What is a Hybrid Network?
And do I really need one?
In straightforward terms, a Hybrid Network is simply having two (or more) different network connections to a site. However there is much more to it than that, and the rest of this article we’ll take a look at the various hybrid network topologies that may suit your businesses network infrastructure and why you might need them.
The most common hybrid network topology that you’ll have come across is a primary MPLS and a secondary internet connection. This is often described in the literature as an SD-WAN with the main benefit being reduced costs, due to the internet connection often being put forward utilising multiple consumer-grade broadband connections.
Can an MPLS / Internet Hybrid Network reduce cost?
Hybrid Networks are often mentioned while discussing SD-WAN. This is because one of the benefits of SD-WAN is that it can help you create a hybrid network to reduce costs.
It is often thought that internet connectivity is cheap, while MPLS connectivity is expensive. Therefore reasoning suggests, that money can be saved by reducing the port on MPLS circuits (reserving them for applications that need Class of Service or Private Cloud access) and moving other traffic to the internet.
And though this can be the case in many countries such as the US, more often than not, here in the UK comparable circuit types can be similarly priced. For example here in the UK, a 50Mbps port on a 100Mbps Ethernet bearer can often be the same whether it points to the internet or to the MPLS network. The main variable here is the actual WAN provider.
But if your business has a globally diverse network, then the cost of international MPLS circuits can be extremely expensive compared to purchasing a local internet circuit. The main trade-off to keep in mind here though is that though significantly reducing the cost by using the internet circuit, you may lose some performance and central management control that an MPLS network brings.
Access to the Cloud
Many applications now have a growing reliance on the Public Cloud (internet) such as Salesforce.com or platforms like MS Azure and here it makes much more sense to direct traffic straight to the internet rather than via a central site through an MPLS network to then reach the internet, a structure often referred to as tromboning.
However, we are seeing a number of carriers providing connectivity to a growing range of Cloud-based applications and platforms through their MPLS networks providing the security and performance of a private network. Of course, MPLS access to Public Cloud apps and platforms will often lag being that of the internet as carriers have to provide the interconnections to their networks whereas the application and platform providers are in control of the internet interconnectivity.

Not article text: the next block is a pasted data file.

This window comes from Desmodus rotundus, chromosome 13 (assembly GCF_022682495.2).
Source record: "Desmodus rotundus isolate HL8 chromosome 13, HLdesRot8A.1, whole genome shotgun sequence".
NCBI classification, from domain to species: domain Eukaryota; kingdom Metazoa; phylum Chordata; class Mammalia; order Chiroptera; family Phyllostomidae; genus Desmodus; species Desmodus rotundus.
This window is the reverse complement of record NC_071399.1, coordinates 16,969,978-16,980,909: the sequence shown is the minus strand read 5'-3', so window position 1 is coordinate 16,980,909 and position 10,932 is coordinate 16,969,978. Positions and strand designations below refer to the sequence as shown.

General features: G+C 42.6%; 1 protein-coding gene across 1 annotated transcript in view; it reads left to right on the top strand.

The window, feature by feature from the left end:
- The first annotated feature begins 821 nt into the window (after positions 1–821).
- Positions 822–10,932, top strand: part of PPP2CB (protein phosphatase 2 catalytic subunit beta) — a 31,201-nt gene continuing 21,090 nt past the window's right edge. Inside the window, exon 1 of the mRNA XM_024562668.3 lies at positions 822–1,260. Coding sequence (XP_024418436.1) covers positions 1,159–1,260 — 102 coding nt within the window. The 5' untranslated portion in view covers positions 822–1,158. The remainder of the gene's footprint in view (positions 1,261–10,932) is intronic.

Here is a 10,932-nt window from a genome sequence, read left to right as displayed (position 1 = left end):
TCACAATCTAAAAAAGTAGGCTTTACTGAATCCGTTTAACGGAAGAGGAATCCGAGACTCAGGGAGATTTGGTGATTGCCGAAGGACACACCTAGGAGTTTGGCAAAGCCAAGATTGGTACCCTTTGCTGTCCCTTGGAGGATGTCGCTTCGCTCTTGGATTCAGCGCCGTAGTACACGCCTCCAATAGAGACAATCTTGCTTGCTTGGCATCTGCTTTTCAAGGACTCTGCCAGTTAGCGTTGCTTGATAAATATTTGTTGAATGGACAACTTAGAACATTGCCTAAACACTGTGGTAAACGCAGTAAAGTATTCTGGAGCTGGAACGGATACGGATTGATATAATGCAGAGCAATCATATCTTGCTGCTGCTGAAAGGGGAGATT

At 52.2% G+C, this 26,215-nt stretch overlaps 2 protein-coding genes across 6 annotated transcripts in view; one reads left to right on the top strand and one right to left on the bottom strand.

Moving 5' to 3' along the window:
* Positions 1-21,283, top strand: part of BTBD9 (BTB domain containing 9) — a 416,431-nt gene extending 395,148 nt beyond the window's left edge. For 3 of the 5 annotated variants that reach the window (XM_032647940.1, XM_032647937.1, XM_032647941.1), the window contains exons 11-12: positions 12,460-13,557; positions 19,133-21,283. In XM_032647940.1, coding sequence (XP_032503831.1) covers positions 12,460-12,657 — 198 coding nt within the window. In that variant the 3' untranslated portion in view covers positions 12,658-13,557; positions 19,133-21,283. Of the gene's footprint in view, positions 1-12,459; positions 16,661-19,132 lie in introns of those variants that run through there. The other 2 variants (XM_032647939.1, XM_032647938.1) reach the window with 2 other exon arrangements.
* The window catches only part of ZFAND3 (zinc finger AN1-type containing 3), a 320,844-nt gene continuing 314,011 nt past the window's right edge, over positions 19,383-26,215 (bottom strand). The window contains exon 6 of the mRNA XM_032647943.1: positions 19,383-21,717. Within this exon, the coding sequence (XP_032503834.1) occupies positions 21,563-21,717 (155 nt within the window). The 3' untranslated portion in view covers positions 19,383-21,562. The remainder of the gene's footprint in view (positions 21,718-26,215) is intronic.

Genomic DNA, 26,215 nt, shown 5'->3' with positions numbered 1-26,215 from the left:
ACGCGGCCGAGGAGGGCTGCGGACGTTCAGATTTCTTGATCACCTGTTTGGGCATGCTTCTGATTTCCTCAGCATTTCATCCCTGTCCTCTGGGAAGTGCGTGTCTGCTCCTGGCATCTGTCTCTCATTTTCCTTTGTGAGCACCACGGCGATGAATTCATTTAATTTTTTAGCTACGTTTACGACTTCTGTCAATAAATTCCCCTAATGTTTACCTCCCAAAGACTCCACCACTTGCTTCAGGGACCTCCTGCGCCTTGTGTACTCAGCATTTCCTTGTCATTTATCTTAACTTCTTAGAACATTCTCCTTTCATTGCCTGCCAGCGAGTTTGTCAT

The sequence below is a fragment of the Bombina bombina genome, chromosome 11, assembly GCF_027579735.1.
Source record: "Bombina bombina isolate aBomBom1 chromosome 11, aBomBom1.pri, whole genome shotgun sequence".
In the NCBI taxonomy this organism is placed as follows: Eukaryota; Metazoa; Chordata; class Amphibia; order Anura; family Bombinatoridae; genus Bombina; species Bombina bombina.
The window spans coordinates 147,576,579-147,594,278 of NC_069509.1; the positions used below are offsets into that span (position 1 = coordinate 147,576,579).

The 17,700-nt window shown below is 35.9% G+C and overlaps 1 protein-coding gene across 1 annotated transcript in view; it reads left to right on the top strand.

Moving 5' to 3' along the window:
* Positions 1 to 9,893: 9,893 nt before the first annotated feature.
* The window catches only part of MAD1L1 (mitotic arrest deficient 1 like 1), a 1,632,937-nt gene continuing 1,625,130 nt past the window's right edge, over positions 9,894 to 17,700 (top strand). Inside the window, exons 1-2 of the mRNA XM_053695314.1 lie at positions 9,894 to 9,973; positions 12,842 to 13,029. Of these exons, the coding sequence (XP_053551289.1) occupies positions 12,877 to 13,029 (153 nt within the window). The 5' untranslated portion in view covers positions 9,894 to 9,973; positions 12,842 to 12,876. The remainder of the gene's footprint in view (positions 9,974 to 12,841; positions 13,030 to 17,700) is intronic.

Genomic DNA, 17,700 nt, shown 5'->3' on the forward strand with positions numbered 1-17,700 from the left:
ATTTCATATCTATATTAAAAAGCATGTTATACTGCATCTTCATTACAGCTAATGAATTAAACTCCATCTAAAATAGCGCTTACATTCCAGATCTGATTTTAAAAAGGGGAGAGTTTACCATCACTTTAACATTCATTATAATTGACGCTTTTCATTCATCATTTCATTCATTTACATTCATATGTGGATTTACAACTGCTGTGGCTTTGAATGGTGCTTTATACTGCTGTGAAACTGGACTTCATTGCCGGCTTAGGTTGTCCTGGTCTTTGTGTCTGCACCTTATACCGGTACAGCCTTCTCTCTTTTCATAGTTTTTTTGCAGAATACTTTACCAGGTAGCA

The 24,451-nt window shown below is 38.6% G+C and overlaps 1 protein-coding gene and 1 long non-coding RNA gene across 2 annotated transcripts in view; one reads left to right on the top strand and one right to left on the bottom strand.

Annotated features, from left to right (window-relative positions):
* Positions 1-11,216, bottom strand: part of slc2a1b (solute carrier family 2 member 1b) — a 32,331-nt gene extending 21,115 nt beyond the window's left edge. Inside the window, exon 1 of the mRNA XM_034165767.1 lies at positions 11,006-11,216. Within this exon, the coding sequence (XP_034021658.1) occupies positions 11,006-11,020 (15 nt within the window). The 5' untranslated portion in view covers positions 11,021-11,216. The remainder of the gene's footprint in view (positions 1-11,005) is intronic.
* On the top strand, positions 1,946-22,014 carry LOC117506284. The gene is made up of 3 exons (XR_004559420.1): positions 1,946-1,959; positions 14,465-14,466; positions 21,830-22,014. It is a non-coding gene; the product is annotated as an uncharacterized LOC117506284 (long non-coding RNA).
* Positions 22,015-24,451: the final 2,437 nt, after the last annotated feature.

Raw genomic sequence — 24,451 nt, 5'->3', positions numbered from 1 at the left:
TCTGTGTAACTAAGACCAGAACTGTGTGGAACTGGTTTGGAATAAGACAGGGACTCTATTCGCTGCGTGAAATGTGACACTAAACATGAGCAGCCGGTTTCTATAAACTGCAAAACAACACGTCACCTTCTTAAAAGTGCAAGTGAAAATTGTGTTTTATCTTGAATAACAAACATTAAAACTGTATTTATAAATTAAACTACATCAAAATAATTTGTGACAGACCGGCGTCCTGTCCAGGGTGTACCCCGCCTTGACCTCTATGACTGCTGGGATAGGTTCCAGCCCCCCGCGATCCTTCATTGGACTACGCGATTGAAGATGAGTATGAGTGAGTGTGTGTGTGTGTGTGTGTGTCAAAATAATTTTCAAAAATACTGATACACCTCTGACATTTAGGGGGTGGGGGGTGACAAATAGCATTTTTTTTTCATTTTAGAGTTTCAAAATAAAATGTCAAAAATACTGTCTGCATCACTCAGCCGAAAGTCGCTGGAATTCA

One new development which numerous SD-WAN vendors can take credit for is the creation of a new network type. There’s now a third option between Internet and MPLS and that is Optimised IP. Here SD-WAN providers are putting their own equipment or software in data centres around the world and next to Platform and Software as a Service providers to improve the performance of the internet.
There are a couple of variations to this model but on the whole, a customer will still purchase their own local internet circuit with the SD-WAN CPE creating a secure tunnel to the SD-WAN vendors nearest Point of Presence on the internet. Once at this PoP the data will use private connectivity to reach the nearest PoP to where the data is trying to reach, thus not traversing multiple networks. Creating what is in some form your own Private Cloud within the internet.
This solution looks to combine the advantage of MPLS performance with the cost advantages of local internet access and works best as a cost-effective alternative to international MPLS connections.
A full Hybrid Network is the best of all worlds
When you take the concept of a Hybrid Network at its most literal definition then you can get the best solution of all worlds. The most literal definition is that of selecting the right technology, from the right carriers for each of your site's connections and the application priority and security you require.
To illustrate, here at Optimus Networks we create our customer networks by joining multiple carrier networks and associated services such as Cloud access and Hosted telephony, and integrating them in a best of breed solution.
We use multiple carriers and providers as we know that they each have different strengths and weaknesses, with no single carrier getting 5 stars in all the boxes. Some carriers have markedly superior delivery SLA’s; some have a more comprehensive selection of access options; some are good when they’re on-net for both delivery and price, and some are stronger in certain geographies.
Often the best Cloud services are with companies who purely focus on just that, rather than bolting on their Cloud service offering to a WAN as carriers often do. We have found the best results by having a more open approach to incorporating the best the market has to offer.